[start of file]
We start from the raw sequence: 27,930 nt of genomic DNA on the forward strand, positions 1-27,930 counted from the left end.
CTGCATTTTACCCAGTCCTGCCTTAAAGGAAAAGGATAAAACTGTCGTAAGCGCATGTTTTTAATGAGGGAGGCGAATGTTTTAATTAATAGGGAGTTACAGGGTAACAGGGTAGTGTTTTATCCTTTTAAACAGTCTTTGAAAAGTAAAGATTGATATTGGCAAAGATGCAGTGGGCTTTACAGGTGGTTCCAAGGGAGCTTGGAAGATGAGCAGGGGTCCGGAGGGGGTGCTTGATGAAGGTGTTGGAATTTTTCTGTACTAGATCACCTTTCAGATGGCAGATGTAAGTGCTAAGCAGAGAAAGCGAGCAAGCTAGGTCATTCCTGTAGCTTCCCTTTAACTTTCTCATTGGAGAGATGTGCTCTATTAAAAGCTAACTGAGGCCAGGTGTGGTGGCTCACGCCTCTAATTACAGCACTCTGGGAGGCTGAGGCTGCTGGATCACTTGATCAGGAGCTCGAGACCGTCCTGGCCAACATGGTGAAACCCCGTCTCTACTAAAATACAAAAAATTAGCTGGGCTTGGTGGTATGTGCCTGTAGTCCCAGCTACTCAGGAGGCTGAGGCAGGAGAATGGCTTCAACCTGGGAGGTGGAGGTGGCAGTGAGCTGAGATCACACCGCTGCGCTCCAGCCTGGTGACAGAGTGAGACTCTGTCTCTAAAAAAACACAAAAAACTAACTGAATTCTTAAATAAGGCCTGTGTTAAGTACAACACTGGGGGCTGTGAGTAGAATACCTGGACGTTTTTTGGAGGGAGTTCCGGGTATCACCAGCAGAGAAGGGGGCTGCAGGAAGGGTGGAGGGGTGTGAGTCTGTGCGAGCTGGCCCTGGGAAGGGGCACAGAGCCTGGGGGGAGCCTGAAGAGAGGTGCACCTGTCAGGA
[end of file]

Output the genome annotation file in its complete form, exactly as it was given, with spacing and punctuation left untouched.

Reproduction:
We start from the raw sequence: 27,930 nt of genomic DNA on the forward strand, positions 1-27,930 counted from the left end.
CTGCATTTTACCCAGTCCTGCCTTAAAGGAAAAGGATAAAACTGTCGTAAGCGCATGTTTTTAATGAGGGAGGCGAATGTTTTAATTAATAGGGAGTTACAGGGTAACAGGGTAGTGTTTTATCCTTTTAAACAGTCTTTGAAAAGTAAAGATTGATATTGGCAAAGATGCAGTGGGCTTTACAGGTGGTTCCAAGGGAGCTTGGAAGATGAGCAGGGGTCCGGAGGGGGTGCTTGATGAAGGTGTTGGAATTTTTCTGTACTAGATCACCTTTCAGATGGCAGATGTAAGTGCTAAGCAGAGAAAGCGAGCAAGCTAGGTCATTCCTGTAGCTTCCCTTTAACTTTCTCATTGGAGAGATGTGCTCTATTAAAAGCTAACTGAGGCCAGGTGTGGTGGCTCACGCCTCTAATTACAGCACTCTGGGAGGCTGAGGCTGCTGGATCACTTGATCAGGAGCTCGAGACCGTCCTGGCCAACATGGTGAAACCCCGTCTCTACTAAAATACAAAAAATTAGCTGGGCTTGGTGGTATGTGCCTGTAGTCCCAGCTACTCAGGAGGCTGAGGCAGGAGAATGGCTTCAACCTGGGAGGTGGAGGTGGCAGTGAGCTGAGATCACACCGCTGCGCTCCAGCCTGGTGACAGAGTGAGACTCTGTCTCTAAAAAAACACAAAAAACTAACTGAATTCTTAAATAAGGCCTGTGTTAAGTACAACACTGGGGGCTGTGAGTAGAATACCTGGACGTTTTTTGGAGGGAGTTCCGGGTATCACCAGCAGAGAAGGGGGCTGCAGGAAGGGTGGAGGGGTGTGAGTCTGTGCGAGCTGGCCCTGGGAAGGGGCACAGAGCCTGGGGGGAGCCTGAAGAGAGGTGCACCTGTCAGGA